In line with our golden rule, even under our most cautious assumptions, we are balancing the current budget over the economic cycle.

And for the first time in a generation we are eliminating the current structural deficit.

We are also meeting the second fiscal rule, that of sustainable investment, a prudent ratio of debt to national income.

Debt as a proportion of national income has already fallen from the 44% we inherited to under 41% this year, and it will fall below 40% to 39.5% next year, then to 38%, then to 37% in 2001-2002.

Britain's fiscal position is not only sound today but on the soundest possible footing for the future.

"Cut debt payments"

For the coming five years, the estimated current Budget surplus totals plus £34bn - in contrast with the last government's deficit over the last economic cycle of minus £149bn and the last government's doubling of the national debt.

So, as we cut debt payments and the bills of economic failure, I will further lock in the fiscal tightening we have achieved over the last two years, I will continue to meet our fiscal rules, and I am also able, with my Budget measures today, to boost purchasing power over the next three years by £6bn at exactly the right time for the economy.

Even after these measures take effect, public sector net borrowing will be lower than previously forecast in each of the next three years - at £3bn in the coming year, and then £3bn, £1bn, £3bn and £4bn in the years after.

European issues

And for those who take a special interest in European issues - in particular the Maastricht Treaty- I can confirm that Britain is well within the Maastricht criteria.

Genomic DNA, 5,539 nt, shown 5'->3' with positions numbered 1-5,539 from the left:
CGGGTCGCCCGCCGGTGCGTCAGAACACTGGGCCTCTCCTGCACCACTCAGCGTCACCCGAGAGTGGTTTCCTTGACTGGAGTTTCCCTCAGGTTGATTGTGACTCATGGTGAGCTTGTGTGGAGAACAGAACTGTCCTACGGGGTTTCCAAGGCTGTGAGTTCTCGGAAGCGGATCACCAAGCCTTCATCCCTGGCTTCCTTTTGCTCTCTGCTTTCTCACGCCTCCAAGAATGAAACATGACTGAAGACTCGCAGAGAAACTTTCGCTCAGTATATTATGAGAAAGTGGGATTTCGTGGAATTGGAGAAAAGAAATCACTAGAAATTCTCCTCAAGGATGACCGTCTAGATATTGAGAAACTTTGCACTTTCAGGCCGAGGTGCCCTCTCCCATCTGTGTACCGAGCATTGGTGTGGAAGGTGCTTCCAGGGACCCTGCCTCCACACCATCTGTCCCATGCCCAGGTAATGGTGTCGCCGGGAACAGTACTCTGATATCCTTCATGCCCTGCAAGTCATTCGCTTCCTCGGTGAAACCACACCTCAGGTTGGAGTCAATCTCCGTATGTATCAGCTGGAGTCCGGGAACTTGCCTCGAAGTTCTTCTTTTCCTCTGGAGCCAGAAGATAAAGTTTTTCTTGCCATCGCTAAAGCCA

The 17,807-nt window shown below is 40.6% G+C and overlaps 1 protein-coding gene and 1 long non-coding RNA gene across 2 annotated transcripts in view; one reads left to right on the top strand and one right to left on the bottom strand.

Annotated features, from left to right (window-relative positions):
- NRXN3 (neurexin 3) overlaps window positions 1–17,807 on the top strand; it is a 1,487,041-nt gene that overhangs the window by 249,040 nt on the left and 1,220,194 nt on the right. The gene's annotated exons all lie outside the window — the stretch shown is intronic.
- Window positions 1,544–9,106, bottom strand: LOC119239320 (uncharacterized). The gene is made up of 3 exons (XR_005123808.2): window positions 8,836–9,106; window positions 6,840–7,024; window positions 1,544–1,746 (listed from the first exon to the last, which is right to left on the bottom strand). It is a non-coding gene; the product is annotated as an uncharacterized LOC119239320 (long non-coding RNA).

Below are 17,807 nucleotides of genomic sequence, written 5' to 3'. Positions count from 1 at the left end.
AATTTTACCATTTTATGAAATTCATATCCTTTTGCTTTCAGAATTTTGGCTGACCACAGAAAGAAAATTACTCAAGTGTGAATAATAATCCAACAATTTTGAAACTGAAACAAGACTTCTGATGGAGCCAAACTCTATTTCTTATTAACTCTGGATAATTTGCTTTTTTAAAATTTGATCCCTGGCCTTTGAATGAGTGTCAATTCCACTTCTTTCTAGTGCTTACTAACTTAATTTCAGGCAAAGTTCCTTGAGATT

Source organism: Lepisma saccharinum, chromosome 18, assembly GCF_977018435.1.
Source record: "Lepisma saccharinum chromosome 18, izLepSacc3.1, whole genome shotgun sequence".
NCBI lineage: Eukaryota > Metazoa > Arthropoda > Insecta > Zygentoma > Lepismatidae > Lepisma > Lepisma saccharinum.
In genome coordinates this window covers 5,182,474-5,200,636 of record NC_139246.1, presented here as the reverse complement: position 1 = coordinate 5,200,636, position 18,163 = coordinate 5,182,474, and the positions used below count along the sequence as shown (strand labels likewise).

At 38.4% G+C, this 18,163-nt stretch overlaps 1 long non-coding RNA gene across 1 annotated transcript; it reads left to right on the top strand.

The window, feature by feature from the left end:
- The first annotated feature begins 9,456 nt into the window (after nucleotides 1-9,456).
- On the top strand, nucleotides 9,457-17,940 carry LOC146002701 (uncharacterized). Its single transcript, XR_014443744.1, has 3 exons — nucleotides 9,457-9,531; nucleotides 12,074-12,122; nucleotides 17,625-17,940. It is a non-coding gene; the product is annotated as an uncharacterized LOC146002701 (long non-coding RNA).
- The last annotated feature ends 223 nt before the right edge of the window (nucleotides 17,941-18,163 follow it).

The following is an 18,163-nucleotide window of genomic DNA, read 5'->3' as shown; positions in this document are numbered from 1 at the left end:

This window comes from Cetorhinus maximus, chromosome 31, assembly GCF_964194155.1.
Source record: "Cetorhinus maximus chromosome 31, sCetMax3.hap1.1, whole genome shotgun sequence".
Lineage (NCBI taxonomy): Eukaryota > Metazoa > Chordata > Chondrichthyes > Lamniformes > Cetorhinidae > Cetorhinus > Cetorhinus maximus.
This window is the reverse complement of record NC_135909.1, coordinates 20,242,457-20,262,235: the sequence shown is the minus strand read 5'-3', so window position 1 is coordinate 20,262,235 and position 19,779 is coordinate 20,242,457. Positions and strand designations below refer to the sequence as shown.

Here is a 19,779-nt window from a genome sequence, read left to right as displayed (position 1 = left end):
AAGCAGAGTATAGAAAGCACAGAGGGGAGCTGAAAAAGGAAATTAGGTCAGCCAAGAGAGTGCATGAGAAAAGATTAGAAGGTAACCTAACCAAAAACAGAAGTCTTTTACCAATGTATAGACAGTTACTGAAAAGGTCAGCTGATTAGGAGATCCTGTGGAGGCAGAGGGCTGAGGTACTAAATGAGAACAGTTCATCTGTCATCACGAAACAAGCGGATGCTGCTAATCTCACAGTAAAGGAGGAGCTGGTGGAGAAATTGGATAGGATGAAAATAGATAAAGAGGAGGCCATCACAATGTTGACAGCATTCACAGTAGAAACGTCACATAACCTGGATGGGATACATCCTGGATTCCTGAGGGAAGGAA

I have often told this House that our prudence is for a purpose. And so I am now able to announce a new boost to purchasing power of £6bn over the next three years as a result of my Budget measures - net tax cuts of £4bn targeted to working families - and on top of that, for families and public spending, more than £2bn of additional public investments.

Investment in health and education

And I will also today announce major allocations from our £2.5bn Capital Modernisation Fund, adding more resources to the extra £40bn pounds we have already committed to invest in health and education over the next three years.

Let me turn to the details of my measures beginning with the tax and other reforms that deliver a better deal for enterprise.


To those who argue that getting interest rates and inflation down is enough, I say that stability is the essential foundation but it is only the foundation.

We must build on that foundation a modern knowledge based economy.

Britain must make a quantum leap in skills, innovation, competition, information technology and small business.